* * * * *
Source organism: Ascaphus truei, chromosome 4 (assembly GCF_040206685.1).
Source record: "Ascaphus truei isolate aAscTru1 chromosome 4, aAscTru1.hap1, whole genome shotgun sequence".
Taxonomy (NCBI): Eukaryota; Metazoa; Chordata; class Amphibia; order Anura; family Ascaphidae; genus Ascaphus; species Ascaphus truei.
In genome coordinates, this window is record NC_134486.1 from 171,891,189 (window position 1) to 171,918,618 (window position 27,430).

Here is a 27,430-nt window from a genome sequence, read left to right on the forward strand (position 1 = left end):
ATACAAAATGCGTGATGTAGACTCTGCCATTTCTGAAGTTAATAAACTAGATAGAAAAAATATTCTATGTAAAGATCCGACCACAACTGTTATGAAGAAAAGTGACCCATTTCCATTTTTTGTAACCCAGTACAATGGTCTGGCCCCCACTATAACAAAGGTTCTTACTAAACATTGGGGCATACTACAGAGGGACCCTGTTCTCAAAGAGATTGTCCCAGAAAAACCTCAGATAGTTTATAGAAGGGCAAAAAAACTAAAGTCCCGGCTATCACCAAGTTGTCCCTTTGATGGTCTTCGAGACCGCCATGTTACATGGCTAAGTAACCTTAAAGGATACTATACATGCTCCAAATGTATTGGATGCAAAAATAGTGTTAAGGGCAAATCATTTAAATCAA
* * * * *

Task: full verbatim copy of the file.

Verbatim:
Source organism: Ascaphus truei, chromosome 4 (assembly GCF_040206685.1).
Source record: "Ascaphus truei isolate aAscTru1 chromosome 4, aAscTru1.hap1, whole genome shotgun sequence".
Taxonomy (NCBI): Eukaryota; Metazoa; Chordata; class Amphibia; order Anura; family Ascaphidae; genus Ascaphus; species Ascaphus truei.
In genome coordinates, this window is record NC_134486.1 from 171,891,189 (window position 1) to 171,918,618 (window position 27,430).

Here is a 27,430-nt window from a genome sequence, read left to right on the forward strand (position 1 = left end):
ATACAAAATGCGTGATGTAGACTCTGCCATTTCTGAAGTTAATAAACTAGATAGAAAAAATATTCTATGTAAAGATCCGACCACAACTGTTATGAAGAAAAGTGACCCATTTCCATTTTTTGTAACCCAGTACAATGGTCTGGCCCCCACTATAACAAAGGTTCTTACTAAACATTGGGGCATACTACAGAGGGACCCTGTTCTCAAAGAGATTGTCCCAGAAAAACCTCAGATAGTTTATAGAAGGGCAAAAAAACTAAAGTCCCGGCTATCACCAAGTTGTCCCTTTGATGGTCTTCGAGACCGCCATGTTACATGGCTAAGTAACCTTAAAGGATACTATACATGCTCCAAATGTATTGGATGCAAAAATAGTGTTAAGGGCAAATCATTTAAATCAA